The adjusted route ensures better placement of stations so as to minimize the disruption to Richmond Hill Centre, while also maximizing the developments and growth within that community. The Yonge North Subway Extension has two stations at the heart of Langstaff Gateway and Richmond Hill Centre, an area that is set to become a vibrant regional hub where people will live and work.

The new route will create a multi-modal transit hub at Bridge Station, which connects the subway to GO train, GO bus, York Region Viva bus rapid transit and the local bus network. Bridge Station will be accessible for buses from Highway 7 and will serve approximately 130 buses per peak hour which can’t be handled by Richmond Hill Centre Bus Terminal. Our plan will bring the many people who will live near Bridge and High Tech stations within a 10-minute walk of rapid transit. Bridge Transit Hub will be accessible from a multiple use path connecting Markham and Richmond Hill, it will bridge also both sides of the rail corridor East/West.

Building the subway at surface level along the existing CN railway corridor reduces the need for complex and costly construction of tunnels and underground stations. We will also be able to complete the project sooner than if the subway was tunneled the entire length of the route. It also protects for a future potential northern extension of the subway by better utilizing the existing railway transportation corridor.

Community wants station at Royal Orchard + a subway not under houses. Metrolinx wants to reduce costs & have Bridge + High Tech. Stations at-grade. Thus; a. Bridge over Don River w/ underdeck subway. b. Shallow Royal O. Station. c. Cut+Cover to Longbridge. d. Two - 250m radius "S" curves to get to CN Tracks at-grade. e. All happy.

The route we’re moving forward with allows us to build a fourth station within the $5.6 billion funding envelope because it minimizes the amount of tunneling needed. With the other underground options, only three stations could be built.

Running subway trains along the existing CN rail corridor in the northern end of the route makes it possible to build that fourth station – and that’s why we need to run a tunnel from Yonge Street to connect to it. By running the extension at surface level along the existing CN railway corridor means we can finish the project sooner and reduces the need for complex, time-consuming, and costly construction of tunnels and underground stations. This approach also protects for a simpler and less costly further extension of the subway in the future.

It’s important to note that we’re going to be using noise and vibration solutions for the project that are proven to work. A big benefit is that they’ll be based on modern and up-to-date industry standards, which have significantly improved since the first subway lines in the GTA were built many decades ago. The detailed studies we’re doing right now will help us make sure we put all the right noise and vibration solutions in place so neighbourhoods along the route stay sought-after places to live in.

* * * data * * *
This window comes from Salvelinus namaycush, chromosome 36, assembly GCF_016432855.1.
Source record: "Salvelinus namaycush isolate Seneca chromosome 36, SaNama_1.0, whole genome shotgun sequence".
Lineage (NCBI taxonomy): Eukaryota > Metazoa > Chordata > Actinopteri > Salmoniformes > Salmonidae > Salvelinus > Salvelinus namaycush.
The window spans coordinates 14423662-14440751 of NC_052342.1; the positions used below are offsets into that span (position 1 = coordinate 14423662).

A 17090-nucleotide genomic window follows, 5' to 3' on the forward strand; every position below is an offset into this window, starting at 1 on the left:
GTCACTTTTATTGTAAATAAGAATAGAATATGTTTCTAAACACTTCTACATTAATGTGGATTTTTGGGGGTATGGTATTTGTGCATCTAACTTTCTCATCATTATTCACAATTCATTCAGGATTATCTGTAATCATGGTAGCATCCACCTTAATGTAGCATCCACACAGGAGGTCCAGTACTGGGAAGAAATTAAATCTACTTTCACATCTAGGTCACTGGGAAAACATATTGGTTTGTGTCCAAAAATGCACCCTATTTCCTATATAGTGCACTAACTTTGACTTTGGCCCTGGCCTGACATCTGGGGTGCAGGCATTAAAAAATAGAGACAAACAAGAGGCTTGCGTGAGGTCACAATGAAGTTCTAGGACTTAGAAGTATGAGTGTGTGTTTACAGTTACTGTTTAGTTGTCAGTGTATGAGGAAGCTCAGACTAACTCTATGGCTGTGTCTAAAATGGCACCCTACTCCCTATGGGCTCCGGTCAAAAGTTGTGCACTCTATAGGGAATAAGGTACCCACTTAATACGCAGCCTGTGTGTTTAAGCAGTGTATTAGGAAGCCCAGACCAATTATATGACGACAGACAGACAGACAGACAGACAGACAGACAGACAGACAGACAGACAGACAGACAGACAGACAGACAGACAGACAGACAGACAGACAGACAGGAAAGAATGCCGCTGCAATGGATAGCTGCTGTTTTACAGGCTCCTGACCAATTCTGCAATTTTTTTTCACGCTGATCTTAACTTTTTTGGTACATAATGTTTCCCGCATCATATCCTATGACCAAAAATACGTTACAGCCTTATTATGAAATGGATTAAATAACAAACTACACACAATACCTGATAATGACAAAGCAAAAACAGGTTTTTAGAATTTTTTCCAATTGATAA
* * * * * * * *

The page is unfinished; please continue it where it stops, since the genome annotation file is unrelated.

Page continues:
Do you actually plan to tunnel under the CN railway? How can it possibly be safer to tunnel under the CN railway than at Yonge and 407? Especially when the subway trains will have to come to grade, as you profess, to Bridge?

We would never move ahead with a design that isn’t safe for our neighbours, our customers and our employees. The detailed studies and all the consultations we’re doing right now will help us make sure we put all the right noise and vibration solutions in place so there are no significant differences between what’s experienced in the Royal Orchard community today and what will be experienced when the extension is in service. We want to make sure the neighbourhoods we serve will stay peaceful and quiet, and remain sought-after places to live in.

We’re looking at a wide array of proven noise and vibration solutions for the project, including resilient fasteners, floating slab and ballast mats to help cushion the tracks and reduce noise and vibration. Rail dampers can also be used to help reduce the noise from passing trains. These types of solutions have been used around the world, including on the recently completed Toronto-York Spadina Subway Extension. We will have more detailed information about the solutions we’ll be putting in place in the coming months as further design work is refined and we conduct and consult on environmental assessments.

With the revised alignment there will be two relatively sharp turns but if the route was up Yonge Street there would be just one curve by the north end of the Cemetery. Such a logical alignment but Metrolinx just refuses to follow this route - why?

In addition to the route options we looked at through our business case analysis, we recently completed a detailed review of a proposal from the community for an alternative route that would stay along Yonge Street before curving to travel along the northern boundary of Holy Cross Cemetery towards the railway corridor.

We studied this proposal from every angle, but in the end we concluded the proposal is not an improvement over our current plans because of significant cost increases that would limit our ability to include important benefits in the project, like a fourth station and the potential for additional stations. Given that we can reduce noise and vibration from subway service to a nearly imperceptible level, tunneling under Royal Orchard is the best transit solution.

How can we believe anything you say? What does imperceptible/barely imperceptible mean? You have not used this technology, making the RO community guinea pigs. Have ridership projections been adjusted to factor in COVID? What is logic for HT and Bride station yet nothing for RO?